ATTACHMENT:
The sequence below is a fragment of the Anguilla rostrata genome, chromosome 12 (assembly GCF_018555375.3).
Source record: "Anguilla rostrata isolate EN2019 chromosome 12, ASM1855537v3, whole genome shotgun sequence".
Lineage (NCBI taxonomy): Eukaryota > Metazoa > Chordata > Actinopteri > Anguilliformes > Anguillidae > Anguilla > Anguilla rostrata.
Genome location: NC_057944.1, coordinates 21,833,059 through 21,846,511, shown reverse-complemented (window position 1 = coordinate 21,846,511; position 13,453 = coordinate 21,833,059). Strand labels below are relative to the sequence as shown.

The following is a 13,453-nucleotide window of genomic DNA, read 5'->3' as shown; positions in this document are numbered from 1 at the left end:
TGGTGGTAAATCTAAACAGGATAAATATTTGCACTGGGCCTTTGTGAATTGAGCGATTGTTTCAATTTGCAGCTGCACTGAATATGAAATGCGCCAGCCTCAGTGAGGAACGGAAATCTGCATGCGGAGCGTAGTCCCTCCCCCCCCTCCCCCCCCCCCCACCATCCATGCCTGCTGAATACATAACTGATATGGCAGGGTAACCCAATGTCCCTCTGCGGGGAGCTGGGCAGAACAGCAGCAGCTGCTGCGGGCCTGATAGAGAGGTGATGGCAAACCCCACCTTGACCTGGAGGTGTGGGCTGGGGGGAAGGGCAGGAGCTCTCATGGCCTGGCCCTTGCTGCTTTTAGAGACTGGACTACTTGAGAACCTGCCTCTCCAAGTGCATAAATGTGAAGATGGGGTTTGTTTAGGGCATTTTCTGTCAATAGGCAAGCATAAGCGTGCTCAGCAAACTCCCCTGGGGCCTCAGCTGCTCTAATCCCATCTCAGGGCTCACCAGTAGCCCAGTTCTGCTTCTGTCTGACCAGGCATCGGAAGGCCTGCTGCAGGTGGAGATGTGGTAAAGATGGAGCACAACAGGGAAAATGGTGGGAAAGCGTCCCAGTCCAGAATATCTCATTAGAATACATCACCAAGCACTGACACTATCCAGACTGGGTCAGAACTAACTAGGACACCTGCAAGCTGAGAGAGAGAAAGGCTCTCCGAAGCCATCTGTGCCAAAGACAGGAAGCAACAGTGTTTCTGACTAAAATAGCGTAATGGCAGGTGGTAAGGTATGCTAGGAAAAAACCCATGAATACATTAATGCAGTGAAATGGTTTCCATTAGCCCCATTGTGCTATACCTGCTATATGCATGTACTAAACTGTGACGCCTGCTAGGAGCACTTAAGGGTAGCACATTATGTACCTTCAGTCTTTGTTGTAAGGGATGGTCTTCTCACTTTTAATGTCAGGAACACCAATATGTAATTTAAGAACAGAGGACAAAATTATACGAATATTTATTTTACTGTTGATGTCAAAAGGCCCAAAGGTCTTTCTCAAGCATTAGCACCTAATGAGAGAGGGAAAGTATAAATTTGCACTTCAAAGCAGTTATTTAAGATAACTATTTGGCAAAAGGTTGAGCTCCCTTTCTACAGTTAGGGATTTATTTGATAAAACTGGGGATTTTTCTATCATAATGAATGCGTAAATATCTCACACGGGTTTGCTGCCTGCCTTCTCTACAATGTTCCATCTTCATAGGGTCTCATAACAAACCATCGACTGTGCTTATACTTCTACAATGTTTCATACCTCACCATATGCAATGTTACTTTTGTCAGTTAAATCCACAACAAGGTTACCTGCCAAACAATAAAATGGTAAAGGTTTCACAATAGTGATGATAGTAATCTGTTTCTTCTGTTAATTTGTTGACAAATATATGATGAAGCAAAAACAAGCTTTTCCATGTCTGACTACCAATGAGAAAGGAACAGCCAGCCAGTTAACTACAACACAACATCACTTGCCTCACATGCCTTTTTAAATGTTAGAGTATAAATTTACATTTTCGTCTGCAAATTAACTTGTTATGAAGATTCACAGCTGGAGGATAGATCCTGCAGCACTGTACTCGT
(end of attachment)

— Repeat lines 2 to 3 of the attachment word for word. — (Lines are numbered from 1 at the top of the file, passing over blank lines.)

Source record: "Anguilla rostrata isolate EN2019 chromosome 12, ASM1855537v3, whole genome shotgun sequence".
Lineage (NCBI taxonomy): Eukaryota > Metazoa > Chordata > Actinopteri > Anguilliformes > Anguillidae > Anguilla > Anguilla rostrata.